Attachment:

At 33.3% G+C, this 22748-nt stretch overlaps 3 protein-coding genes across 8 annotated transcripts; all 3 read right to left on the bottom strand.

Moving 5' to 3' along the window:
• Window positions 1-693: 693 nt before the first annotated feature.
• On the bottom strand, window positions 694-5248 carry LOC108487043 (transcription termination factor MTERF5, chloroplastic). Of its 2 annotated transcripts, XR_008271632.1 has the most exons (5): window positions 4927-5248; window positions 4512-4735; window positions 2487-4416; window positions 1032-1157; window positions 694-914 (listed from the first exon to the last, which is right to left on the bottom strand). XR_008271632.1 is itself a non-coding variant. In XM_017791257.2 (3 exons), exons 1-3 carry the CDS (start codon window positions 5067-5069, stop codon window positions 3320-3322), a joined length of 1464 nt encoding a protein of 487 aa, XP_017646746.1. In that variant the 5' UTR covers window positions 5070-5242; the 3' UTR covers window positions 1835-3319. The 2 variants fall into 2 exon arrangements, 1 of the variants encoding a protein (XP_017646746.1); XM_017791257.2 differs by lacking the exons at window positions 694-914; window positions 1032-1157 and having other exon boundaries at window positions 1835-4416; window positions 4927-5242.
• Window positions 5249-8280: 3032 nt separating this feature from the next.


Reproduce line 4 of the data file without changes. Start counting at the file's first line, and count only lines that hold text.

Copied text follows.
• On the bottom strand, window positions 694-5248 carry LOC108487043 (transcription termination factor MTERF5, chloroplastic). Of its 2 annotated transcripts, XR_008271632.1 has the most exons (5): window positions 4927-5248; window positions 4512-4735; window positions 2487-4416; window positions 1032-1157; window positions 694-914 (listed from the first exon to the last, which is right to left on the bottom strand). XR_008271632.1 is itself a non-coding variant. In XM_017791257.2 (3 exons), exons 1-3 carry the CDS (start codon window positions 5067-5069, stop codon window positions 3320-3322), a joined length of 1464 nt encoding a protein of 487 aa, XP_017646746.1. In that variant the 5' UTR covers window positions 5070-5242; the 3' UTR covers window positions 1835-3319. The 2 variants fall into 2 exon arrangements, 1 of the variants encoding a protein (XP_017646746.1); XM_017791257.2 differs by lacking the exons at window positions 694-914; window positions 1032-1157 and having other exon boundaries at window positions 1835-4416; window positions 4927-5242.